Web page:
Examining the Seahawks' Offensive Evolution
After dominating the Vikings in Minnesota this past Sunday, the Seattle Seahawks have now won five of their last six games and are once again being mentioned as a legitimate contender.
That shouldn't shock anyone who has watched this team the last few years.
What's surprising, though, is that the hype has shifted from the Legion of Boom and the running game to Russell Wilson and the aerial attack.
Throwing 11 touchdowns with zero interceptions in the last three games will do that.
So what are we to make of this offense?
When Pete Carroll took control of the Seattle Seahawks in 2010, the team was a mess. They won five games the previous year and ranked 27th in schedule-adjusted Net Expected Points (NEP) and 29th in Adjusted Defensive NEP. NEP is our signature metric at numberFire that factors in variables, such as down and distance, to quantify how good a team really is. For more information, please visit our glossary.
Carroll's vision entailed building a great defense complemented by a physical run game. He traded for Marshawn Lynch early in the 2010 season and slowly built his defense through the draft. Incremental progress was made the first two years, but then they hit the jackpot with Wilson in the 2012 NFL Draft.
Since inserting Wilson as the starting quarterback, the Seahawks have ranked either first or second in rushing attempts per game every year.
The defense became dominant, and Lynch punished defenders, while Wilson managed the game and kept defenses honest with his ability to run and pass.
The formula brought back-to-back Super Bowl appearances, one play from repeating as champions.
We all know that play.
That play was a harbinger for the philosophical shift for the Seahawks' offense. On the most important play in the most important game, the Seahawks trusted the arm of their quarterback. It was a trust that was slowly forged over three seasons and a trust that continues to grow to this day.
Don't believe me? I get it. You come to numberFire to get analysis backed up by stats.
Below is a chart showing the average number of rushing attempts per game by running backs and the average number of passing attempts per game by Wilson.
|Year||RB Rush Attempts per Game||QB Pass Attempts per Game|
Every single year, the number of rushes by running backs has gone down while the number of passing attempts by Wilson has increased. Perhaps the coaching staff realized what they had in Wilson but wanted to bring him along slowly.
Well, all good things come to an end at some point.
Here and Now
Any time there is change, a period of transition ensues. The Seahawks offense had a rough time early in the year. The new offensive line had difficulty meshing. As a result, Wilson was sacked 31 times in the first seven games.
Incorporating Graham into the offense was a struggle as well. Before he was shut down due to injury, Jimmy Graham had seven games in which he caught fewer than five passes in a game. Excluding his rookie year, he never exceeded five games without catching at least five passes.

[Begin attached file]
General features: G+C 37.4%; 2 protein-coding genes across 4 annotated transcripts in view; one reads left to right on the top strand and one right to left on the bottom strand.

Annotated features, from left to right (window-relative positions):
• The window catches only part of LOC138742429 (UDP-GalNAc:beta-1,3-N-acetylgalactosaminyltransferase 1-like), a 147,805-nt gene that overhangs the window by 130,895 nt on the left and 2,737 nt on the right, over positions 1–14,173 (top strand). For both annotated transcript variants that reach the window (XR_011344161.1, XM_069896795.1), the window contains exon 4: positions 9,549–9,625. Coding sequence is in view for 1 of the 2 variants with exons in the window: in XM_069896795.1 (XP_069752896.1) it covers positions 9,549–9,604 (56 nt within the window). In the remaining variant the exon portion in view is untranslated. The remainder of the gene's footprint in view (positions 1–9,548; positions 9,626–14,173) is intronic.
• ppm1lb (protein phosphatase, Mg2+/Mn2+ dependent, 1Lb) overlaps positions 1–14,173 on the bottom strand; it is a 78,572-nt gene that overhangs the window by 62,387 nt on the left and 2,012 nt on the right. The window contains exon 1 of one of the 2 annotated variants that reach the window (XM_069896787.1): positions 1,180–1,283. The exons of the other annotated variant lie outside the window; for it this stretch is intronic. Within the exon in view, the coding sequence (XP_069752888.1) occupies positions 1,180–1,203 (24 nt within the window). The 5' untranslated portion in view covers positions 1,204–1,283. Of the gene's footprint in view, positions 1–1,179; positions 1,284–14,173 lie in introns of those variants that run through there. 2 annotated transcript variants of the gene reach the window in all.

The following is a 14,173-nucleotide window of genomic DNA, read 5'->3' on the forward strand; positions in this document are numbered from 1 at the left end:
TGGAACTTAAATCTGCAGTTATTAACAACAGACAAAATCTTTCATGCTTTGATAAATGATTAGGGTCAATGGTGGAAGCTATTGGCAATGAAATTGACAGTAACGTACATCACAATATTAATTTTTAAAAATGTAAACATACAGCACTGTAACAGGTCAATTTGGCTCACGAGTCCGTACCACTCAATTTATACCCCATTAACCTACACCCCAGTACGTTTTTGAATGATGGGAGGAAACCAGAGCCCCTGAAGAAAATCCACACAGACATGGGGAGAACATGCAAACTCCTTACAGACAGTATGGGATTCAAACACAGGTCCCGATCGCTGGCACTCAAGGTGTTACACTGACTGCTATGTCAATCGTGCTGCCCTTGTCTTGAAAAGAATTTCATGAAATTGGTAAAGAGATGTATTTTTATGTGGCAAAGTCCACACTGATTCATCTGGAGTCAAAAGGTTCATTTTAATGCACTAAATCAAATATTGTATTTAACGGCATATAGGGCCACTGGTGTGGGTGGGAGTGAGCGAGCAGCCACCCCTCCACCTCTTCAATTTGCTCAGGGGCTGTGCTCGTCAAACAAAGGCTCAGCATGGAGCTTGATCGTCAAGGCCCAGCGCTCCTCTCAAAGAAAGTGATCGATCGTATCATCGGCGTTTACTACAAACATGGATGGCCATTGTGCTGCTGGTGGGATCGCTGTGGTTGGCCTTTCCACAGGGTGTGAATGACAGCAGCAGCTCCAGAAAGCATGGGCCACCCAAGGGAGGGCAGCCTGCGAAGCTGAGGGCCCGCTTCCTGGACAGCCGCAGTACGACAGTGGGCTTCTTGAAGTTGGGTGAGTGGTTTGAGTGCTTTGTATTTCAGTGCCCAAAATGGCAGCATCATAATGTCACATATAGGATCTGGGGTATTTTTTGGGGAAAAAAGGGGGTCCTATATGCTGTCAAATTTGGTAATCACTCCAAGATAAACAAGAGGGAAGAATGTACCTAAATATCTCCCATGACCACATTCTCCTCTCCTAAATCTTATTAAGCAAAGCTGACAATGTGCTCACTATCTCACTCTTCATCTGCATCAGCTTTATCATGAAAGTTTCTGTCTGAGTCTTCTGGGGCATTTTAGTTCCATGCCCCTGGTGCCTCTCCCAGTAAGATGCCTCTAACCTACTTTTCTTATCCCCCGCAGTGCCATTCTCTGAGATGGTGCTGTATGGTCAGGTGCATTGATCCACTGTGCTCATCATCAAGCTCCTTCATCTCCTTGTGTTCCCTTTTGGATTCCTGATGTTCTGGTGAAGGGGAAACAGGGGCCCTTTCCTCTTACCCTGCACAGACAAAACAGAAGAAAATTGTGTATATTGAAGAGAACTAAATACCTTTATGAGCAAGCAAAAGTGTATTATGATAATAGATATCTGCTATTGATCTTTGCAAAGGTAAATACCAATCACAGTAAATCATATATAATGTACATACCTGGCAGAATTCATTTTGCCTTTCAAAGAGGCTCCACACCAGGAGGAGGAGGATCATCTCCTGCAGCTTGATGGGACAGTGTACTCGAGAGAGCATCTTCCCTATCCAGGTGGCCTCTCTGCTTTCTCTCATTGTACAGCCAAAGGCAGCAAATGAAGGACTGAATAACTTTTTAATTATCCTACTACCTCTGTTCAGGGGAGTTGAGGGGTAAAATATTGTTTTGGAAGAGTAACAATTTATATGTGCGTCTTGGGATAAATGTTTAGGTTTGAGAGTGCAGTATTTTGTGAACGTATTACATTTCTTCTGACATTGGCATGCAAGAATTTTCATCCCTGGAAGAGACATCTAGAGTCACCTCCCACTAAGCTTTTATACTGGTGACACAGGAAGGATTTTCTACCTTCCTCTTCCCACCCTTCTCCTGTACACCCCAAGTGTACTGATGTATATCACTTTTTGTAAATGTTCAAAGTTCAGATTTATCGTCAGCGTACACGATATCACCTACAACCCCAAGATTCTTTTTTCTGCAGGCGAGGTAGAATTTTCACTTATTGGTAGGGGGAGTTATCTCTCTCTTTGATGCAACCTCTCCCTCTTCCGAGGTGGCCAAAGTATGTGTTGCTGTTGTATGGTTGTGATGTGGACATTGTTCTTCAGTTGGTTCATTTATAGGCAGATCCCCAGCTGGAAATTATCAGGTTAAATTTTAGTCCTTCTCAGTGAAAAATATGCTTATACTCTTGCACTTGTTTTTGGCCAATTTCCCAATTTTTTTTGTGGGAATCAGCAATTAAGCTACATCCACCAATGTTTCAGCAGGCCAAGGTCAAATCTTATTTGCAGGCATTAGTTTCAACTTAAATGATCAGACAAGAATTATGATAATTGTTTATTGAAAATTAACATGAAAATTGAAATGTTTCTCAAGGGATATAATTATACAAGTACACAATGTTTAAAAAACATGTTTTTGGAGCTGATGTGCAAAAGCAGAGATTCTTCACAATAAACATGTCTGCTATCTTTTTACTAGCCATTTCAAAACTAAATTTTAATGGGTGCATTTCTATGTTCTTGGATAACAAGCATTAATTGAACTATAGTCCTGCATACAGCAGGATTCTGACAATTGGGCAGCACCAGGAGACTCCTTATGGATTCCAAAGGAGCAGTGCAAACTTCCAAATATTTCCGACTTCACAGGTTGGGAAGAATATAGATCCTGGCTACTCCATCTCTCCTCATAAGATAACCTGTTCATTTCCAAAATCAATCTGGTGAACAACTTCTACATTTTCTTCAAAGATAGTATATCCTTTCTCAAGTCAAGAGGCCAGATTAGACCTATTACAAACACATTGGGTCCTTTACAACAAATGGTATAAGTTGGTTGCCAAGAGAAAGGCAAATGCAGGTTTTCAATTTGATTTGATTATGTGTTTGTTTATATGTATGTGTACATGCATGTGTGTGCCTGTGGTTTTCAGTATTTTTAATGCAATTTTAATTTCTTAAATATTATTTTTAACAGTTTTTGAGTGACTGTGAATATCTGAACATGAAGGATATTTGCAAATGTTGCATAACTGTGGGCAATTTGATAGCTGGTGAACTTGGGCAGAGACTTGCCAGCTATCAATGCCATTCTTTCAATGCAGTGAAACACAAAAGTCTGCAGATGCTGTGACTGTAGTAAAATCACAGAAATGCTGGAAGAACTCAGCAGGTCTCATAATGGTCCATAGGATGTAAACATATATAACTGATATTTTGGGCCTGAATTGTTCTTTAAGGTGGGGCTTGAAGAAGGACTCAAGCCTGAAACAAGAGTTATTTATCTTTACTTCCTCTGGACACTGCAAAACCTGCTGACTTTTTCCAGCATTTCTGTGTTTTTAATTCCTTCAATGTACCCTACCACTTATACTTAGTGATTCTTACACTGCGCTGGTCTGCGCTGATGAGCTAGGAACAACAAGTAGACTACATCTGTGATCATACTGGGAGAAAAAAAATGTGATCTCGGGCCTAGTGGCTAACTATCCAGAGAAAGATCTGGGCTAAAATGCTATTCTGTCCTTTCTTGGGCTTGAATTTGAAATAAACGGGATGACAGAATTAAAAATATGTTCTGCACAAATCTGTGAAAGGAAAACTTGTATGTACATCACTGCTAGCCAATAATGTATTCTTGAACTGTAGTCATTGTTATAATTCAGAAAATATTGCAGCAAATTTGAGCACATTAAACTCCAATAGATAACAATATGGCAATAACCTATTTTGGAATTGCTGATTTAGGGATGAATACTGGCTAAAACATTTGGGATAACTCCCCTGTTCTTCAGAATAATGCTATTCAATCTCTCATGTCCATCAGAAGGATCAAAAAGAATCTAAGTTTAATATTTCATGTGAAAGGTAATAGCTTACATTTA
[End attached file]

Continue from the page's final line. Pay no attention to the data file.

While the passing game was struggling, the run game remained effective. Thomas Rawls seamlessly stepped in for an injured Lynch and posted a 0.07 Rushing NEP per play, which is good for fourth among running backs with at least 100 carries.
Wilson has also contributed, whether it be scrambling for his life or on designed runs. As a result, the Seahawks have posted a positive Adjusted Rushing NEP per play number in every game they have played. Only the Bills, Vikings, and Steelers can make the same claim.
Around the mid-point of the season, the passing game started to show some progression. No longer was Wilson running for his life. Instead, he began to stand strong and deliver more passes from the pocket.
Since Week 8, Wilson has only been sacked seven times.
That brings us to the recent three-game stretch.
Wilson has completed 82.8, 70, and 77.8 percent of his passes. His passer rating has exceeded 138 in every contest. Wilson's passer rating against the blitz was 158.3!
Oh, and Doug Baldwin has caught five touchdowns. His career high in a season was five. Doug Baldwin, people!
Of course, it's hard to envision the the Seahawks' morphing into the Miami Dolphins and throwing 66.01 percent of the time.
The coaching staff has proven to be competent, but the pass-to-run ratio has slowly been creeping up. During Wilson's rookie year, they threw 45.76 percent of the time. 2015 is the first year they cracked the 50 percent barrier.
The Seahawks have evolved into one of the most diverse offenses in the league. They can pound you in the power run game, spread you out and run read-option, throw short, and beat you deep. All of this with the threat of the quarterback running on any given play.